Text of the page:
The money launderer need not physically carry the cash from one place to another, as he can launder money in the form of digital cash or currency or through electronic exchange mediums. Technology has made capital fluid in nature, and large amounts of money can be transferred with a single click.
Process of money laundering
Money laundering largely involves four steps:
In order for money to be laundered, the first step is to have illicit financial activity. The proceeds of the illicit activity are the subject of the money laundering activities.
The first stage is called the placement stage. In this stage, the money is entered into the legitimate economy. This can be done by making a purchase through a legitimate financial system. Cash deposits in banks can also be made in a series of small transactions.
The second stage is known as the layering stage. Once the money enters the financial system, a system of complicated financial transactions is developed to conceal the source of the funds. The complex network of transactions avoids any audit trial.
The third stage is known as the integration stage. Under this stage, the money is integrated with the financial system. The money re-enters the financial system in legitimate form as normal funds.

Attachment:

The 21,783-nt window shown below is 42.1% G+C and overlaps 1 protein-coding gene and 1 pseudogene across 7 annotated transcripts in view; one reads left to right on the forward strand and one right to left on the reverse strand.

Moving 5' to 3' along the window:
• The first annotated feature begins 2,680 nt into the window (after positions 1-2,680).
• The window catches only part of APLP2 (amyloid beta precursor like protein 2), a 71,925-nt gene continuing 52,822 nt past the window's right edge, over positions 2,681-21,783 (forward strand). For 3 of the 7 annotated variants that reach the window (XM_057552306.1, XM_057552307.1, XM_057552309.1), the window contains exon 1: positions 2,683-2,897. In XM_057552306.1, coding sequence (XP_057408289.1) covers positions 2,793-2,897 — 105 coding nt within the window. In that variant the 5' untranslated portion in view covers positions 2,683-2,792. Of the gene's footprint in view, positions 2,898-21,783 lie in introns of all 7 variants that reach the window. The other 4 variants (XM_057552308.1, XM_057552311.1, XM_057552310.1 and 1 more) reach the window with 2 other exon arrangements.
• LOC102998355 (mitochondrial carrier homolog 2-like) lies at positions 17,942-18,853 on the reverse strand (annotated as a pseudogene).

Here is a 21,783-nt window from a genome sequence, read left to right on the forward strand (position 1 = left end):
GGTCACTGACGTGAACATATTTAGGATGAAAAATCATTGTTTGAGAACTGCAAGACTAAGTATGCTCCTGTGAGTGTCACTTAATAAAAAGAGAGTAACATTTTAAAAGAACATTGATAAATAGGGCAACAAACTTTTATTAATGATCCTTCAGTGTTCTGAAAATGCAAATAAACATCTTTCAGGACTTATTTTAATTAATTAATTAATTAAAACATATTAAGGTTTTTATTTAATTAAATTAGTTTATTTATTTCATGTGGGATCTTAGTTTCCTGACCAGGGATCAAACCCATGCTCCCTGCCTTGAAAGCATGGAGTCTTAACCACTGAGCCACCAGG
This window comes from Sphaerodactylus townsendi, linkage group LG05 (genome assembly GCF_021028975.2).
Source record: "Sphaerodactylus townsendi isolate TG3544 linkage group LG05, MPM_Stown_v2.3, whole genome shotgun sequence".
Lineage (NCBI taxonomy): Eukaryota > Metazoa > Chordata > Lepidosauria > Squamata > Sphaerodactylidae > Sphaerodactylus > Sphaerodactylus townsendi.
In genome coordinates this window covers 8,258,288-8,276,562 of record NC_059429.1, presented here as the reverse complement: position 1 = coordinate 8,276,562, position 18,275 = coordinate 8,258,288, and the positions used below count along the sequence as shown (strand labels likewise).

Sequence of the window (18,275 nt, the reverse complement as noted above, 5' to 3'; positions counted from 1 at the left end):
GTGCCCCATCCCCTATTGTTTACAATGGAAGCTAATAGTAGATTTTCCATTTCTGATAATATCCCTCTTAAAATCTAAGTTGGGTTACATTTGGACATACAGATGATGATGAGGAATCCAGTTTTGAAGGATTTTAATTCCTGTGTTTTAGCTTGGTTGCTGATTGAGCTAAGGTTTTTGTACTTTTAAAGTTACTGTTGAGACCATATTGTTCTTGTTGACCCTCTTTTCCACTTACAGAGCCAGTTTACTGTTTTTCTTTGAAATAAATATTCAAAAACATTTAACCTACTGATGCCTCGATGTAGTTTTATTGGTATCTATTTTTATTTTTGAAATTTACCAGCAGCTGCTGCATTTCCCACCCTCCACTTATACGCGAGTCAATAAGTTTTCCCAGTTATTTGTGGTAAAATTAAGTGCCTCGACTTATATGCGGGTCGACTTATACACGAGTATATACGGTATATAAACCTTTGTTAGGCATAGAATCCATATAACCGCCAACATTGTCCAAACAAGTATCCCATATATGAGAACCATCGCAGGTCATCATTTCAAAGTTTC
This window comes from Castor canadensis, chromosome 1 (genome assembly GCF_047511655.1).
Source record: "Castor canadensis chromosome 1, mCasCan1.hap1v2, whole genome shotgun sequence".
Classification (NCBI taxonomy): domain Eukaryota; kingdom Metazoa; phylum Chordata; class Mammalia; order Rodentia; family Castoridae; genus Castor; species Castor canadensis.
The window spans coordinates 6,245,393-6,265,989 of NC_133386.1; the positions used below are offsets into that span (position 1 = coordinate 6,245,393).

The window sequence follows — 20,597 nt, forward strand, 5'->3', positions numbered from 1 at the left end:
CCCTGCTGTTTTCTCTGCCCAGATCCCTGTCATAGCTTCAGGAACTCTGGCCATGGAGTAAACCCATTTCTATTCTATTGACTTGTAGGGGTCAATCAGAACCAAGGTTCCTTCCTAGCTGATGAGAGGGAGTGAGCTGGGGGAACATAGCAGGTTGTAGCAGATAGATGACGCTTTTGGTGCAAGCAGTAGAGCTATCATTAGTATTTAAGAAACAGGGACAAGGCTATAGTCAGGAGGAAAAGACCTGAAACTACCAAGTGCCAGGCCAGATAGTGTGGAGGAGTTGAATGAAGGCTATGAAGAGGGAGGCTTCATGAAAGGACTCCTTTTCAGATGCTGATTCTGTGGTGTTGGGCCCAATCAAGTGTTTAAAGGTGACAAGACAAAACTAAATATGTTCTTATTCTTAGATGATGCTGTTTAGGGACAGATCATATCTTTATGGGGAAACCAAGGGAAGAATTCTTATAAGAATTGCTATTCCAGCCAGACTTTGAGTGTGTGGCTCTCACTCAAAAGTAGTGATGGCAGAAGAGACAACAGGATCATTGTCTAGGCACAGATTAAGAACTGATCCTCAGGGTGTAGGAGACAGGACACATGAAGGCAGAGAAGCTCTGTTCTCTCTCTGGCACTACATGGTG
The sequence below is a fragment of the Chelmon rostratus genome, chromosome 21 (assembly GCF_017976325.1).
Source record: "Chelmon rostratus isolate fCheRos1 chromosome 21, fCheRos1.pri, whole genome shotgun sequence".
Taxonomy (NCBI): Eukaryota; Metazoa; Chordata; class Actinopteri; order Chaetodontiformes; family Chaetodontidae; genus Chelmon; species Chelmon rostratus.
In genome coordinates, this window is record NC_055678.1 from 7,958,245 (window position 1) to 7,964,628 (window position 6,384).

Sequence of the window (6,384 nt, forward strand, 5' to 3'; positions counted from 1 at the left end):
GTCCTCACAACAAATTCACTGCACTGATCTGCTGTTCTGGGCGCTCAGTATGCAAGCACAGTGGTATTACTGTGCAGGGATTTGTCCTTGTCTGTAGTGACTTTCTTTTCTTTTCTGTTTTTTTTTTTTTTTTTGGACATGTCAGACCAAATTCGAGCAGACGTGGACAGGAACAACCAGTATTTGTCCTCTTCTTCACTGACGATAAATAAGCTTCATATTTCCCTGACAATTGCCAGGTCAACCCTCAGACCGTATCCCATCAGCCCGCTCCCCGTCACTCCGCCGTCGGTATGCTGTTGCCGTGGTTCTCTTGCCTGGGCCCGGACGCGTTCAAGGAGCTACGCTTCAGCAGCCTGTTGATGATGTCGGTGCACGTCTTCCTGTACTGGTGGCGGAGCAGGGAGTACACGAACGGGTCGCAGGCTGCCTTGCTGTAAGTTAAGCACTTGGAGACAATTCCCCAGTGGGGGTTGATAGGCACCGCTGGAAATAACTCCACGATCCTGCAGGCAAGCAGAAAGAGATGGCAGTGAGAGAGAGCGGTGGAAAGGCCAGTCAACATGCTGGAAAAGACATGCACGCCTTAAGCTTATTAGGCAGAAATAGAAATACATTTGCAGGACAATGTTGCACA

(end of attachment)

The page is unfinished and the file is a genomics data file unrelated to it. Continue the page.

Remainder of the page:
Techniques of money laundering
There are several techniques for money laundering, such as:
Cyberlaundering is popularly known as the money laundering of the digital age. Under cyber-money laundering, money laundering takes place using online channels and digital cash. This technique ensures the anonymity of the parties involved. The perpetrators leverage e-commerce, crowdfunding, or online games for the purpose of covering their illegal money.
Smurfing and structuring
This is one of the most popular techniques of money laundering. Under this technique, large amounts of funds are structured into numerous small transactions. These transactions are split into numerous accounts, which avoids regulatory attention.
Many countries have laws requiring banks and financial institutions to inform the government when any cash transaction exceeding a certain specified limit is processed. By structuring the transactions into multiple small amounts, the money launderers evade any scrutiny by the regulators. For example, in the United States, under the Bank Secrecy Act of 1970, financial institutions are required to report any cash transaction that exceeds $10,000.